Letter From the Editor

Bruce D. Cheson, MD

All human wisdom is summed up in two words—wait and hope.

—Alexander Dumas

The waiting is the hardest part.

—Tom Petty

For the past 10 years, no matter how hard I try, I cannot get my clinic properly organized. I have been through a number of secretaries, and some have gotten it right, but those are the ones who move on to graduate school. As soon as an Ally or a Kim leaves, the chaos takes over again. I show up on time for every clinic. The first few patients get seen promptly; however, by the end of the day, the wait is 2–3 hours. I don’t take any breaks, no lunch, and move as quickly as I can from room to room. Thus, it was with interest that I read a rather condescending piece in the New York Times entitled “The Doctor Will See You . . . Eventually” (August 1, 2011, Lesley Alderman). I chuckled as I read the statistics: the average wait time to see a doctor in the United States was 23 minutes; the longest for a neurosurgeon (30 minutes), and the shortest for an optometrist (17 minutes). If my 11 AM patient waited 30 minutes, he or she would be overwhelmed with delight. Nearly half of patients in a national survey felt that they should receive a discount on their bill if they had to wait. One solution proposed was to seek a concierge (ie, cash only) physician, who can limit his or her practice because of the direct cash flow. But we are a Jesuit institution and provide care to all. The author also suggested that patients “speak up,” as if that would make any difference.  Some of the old-timers smirk when I enter the room—later than listed, but as expected—and relate that someone is grousing in the waiting room. They say that “They’ll just have to get used to it.” Sad but true. Followed by, “But, it is worth it!” When all else fails, Alderman recommends, “Find another doctor!” That is reasonable when you are going for a routine check-up or to see the dermatologist. But, when you have been referred to a specialist for a life-threatening illness, likely as not you will wait.

What is the problem? Well, some patients need to take a bit of the onus upon themselves or their peers. When the first ones show up late, the entire day starts off in low gear. Some who show up more than an hour late insist on being seen as soon as they arrive. One patient actually showed up 2½ hours late, after the clinic had closed for the day. Why? Because he had to wait more than an hour in the past. (Yes, I came down from my office and saw him.) But the major issue I have is with the schedulers who seem to live in a different time dimension, one that would make Dr. Who proud. (Don’t tell me you don’t watch the BBC!!!) They have been known to assign up to 4 follow-up patients (each given a 30-minute slot) into a half hour. Now many don’t require more than 10–15 minutes, but all it takes is one who is delayed in getting into a room, is ill or upset, or who just needs to talk and, by 9:30 I am more than a half hour behind time. I try to explain to the schedulers that it is difficult to see 27 patients, including 2–4 new ones, in the 4 hours they have allotted me. Yes, there is a computer template for the schedule, yet it is repeatedly overridden without my approval. I am also baffled as to why no patient is ever scheduled after 1:00 PM. If they were inserted into the always vacant 1:30, 2:00, and 2:30 slots, they would get seen at the same time as they are when they are scheduled at 11:00, but they wouldn’t have to wait as long. The students, residents, fellows, and nurse practitioner scurry around as well, but it more than doubles the time each room is occupied because after they have seen a patient, the patient still wants to talk with me and feel the laying on of my hands. The fellows all find out really fast that, if lunch is eaten at all, it is during their case presentations.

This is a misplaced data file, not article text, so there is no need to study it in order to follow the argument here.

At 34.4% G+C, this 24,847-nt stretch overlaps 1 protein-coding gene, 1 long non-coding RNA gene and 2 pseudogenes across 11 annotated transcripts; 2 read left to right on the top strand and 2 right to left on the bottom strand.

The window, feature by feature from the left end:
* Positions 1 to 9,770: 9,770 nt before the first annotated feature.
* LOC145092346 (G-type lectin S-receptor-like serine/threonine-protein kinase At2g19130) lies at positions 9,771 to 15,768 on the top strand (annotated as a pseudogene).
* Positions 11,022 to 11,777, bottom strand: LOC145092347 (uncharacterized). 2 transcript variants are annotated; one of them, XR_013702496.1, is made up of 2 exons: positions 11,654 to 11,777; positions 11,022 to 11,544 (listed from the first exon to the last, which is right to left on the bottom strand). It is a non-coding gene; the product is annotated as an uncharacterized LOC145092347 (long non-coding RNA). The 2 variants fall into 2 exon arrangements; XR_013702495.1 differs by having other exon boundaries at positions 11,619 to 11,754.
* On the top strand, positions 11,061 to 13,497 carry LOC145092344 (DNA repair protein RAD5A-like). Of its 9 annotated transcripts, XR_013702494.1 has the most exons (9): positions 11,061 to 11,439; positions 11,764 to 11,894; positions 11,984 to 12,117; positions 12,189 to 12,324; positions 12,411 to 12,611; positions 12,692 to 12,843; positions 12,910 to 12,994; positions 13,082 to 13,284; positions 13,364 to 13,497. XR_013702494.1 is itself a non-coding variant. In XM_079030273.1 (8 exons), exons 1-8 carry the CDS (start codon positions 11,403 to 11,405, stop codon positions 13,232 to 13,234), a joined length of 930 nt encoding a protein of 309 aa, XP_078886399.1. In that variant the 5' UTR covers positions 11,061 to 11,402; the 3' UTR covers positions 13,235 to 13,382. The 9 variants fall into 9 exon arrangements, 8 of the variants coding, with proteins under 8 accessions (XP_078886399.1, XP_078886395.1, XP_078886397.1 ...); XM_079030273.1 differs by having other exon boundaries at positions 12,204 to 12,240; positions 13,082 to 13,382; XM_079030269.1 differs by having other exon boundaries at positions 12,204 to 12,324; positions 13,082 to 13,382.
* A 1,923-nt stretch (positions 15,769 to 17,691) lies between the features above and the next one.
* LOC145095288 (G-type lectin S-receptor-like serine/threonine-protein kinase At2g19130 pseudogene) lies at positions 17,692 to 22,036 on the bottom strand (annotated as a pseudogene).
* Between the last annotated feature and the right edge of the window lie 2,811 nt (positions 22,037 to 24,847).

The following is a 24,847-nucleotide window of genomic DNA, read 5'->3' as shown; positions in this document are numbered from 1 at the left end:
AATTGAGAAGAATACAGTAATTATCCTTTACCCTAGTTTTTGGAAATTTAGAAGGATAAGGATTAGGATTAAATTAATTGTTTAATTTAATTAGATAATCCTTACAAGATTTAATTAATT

The new patients take the wait the hardest. They cannot understand why it is not like it is with their other doctors. Fortunately, I have a wonderful NP who often takes the brunt of their frustration so, by the time I enter the room, it is like a yoga session. They gain a better understanding of the situation when they realize how much time I spent with them. By the second or third visit, even the new ones get it—they bring a friend (I actually have patients who have become such good friends over the years from being in the clinic at the same time, that they schedule themselves on the same day and use their wait as a social event), a long book, and, of course, laptops and iPads (I am not necessarily promoting Apple products, but iPads in my clinic outnumber other tablets 20:1).

So, my apologies to all of my patients who aren’t able to get that first morning slot and consequently have to wait. It ain’t my fault. I think that the schedulers should be required to sit in my waiting room and take the heat for what they created; things might just get a bit smoother in the future.

Until next month . . .

Bruce D. Cheson, MD